and, in truth, whenever we come together, most of us lament, longing for and recalling to memory the pleasures of youth -- sexual pleasures, drink, feasting, and all that goes with things of this sort -- and are discontented as though having been robbed of something great, they were then living well but now they are not even living.
[Part of the meaning of this passage turns on Thorgerson's least favorite particle, hos. I've translated it as "as though": ". . . and are discontented as though having been robbed . . ." This implies that they haven't really been robbed of anything; it's only as if they had been robbed. The particle could also have a more direct, causal meaning, something like "since" or "that": ". . . and are discontented since having been robbed . . ." My Greek isn't good enough to know if there's a contextual hint about the meaning of hos. So I copied what most of the translations I have did.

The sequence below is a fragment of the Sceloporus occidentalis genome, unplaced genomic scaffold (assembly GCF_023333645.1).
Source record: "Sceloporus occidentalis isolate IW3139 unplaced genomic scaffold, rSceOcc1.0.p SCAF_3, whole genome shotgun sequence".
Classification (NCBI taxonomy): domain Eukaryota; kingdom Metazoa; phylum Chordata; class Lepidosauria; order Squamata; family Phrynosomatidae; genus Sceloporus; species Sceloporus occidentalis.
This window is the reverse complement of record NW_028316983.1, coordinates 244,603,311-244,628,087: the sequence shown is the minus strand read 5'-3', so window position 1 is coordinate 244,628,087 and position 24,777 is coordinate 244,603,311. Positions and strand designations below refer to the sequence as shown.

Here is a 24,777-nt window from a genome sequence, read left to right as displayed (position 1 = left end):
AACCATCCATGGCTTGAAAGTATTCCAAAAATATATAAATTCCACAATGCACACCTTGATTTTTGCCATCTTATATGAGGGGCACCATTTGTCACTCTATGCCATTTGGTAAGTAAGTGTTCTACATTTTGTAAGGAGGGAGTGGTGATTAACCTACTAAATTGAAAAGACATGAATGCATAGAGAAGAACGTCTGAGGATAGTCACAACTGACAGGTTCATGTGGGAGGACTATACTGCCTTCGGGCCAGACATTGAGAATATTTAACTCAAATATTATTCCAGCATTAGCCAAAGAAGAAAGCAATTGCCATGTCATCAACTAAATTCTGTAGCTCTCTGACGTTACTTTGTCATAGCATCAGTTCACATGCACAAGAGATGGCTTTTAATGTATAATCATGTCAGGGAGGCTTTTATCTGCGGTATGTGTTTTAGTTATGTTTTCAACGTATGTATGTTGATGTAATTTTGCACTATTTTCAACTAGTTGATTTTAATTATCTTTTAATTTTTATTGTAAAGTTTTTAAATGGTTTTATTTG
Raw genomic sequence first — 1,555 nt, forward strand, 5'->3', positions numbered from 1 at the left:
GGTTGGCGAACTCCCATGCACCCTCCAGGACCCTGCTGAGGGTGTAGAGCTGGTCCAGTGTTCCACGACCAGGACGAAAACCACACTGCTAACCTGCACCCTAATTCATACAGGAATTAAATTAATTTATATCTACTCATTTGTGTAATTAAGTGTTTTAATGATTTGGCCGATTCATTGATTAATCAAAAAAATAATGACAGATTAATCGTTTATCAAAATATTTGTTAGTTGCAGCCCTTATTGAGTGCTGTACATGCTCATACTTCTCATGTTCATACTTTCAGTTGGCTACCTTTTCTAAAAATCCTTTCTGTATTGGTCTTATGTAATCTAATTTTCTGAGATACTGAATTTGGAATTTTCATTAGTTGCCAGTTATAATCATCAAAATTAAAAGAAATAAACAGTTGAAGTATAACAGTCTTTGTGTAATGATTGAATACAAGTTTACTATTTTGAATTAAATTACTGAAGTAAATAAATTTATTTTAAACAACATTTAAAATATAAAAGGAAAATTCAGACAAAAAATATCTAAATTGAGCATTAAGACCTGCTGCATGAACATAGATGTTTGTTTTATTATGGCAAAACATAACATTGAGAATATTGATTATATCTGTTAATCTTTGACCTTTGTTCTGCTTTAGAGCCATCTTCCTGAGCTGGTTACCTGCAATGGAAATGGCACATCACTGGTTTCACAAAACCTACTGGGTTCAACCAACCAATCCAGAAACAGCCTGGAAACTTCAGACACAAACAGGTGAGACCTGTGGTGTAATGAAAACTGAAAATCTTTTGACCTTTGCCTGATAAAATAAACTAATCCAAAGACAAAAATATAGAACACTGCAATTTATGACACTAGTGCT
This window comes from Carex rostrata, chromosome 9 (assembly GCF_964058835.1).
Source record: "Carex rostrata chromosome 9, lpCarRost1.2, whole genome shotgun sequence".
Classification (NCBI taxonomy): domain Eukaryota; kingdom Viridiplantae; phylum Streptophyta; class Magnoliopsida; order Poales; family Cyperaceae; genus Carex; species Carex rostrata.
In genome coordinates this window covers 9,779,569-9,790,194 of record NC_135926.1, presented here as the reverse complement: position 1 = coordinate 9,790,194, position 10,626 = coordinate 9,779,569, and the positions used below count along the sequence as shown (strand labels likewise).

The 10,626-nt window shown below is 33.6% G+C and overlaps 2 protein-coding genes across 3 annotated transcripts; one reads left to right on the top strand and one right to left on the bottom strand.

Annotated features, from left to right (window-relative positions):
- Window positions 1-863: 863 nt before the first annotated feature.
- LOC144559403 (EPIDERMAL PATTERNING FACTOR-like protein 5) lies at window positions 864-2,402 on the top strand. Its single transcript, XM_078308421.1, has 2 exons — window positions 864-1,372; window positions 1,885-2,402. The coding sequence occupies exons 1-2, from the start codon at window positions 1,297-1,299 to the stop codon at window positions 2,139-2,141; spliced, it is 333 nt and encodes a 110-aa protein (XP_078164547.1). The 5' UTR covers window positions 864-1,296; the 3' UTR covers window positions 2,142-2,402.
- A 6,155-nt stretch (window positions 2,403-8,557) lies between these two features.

Another point of ambiguity is the last phrase: "they were then living well but now they are not even living." In the Greek, it's only "then (on the one hand) living well, now (on the other hand) not even living." One has to supply a verb, but in what person shall the verb be? First or third? C. is relating the views of "most" (pleistoi), and later he gives his own opinion; so I think one should put the verb in the third person even though the sentence begins with the first-person plural "us."
UPDATE: Thanks to Mike Gilleland for pointing out that I left out some words in this sentence. I've now included them.]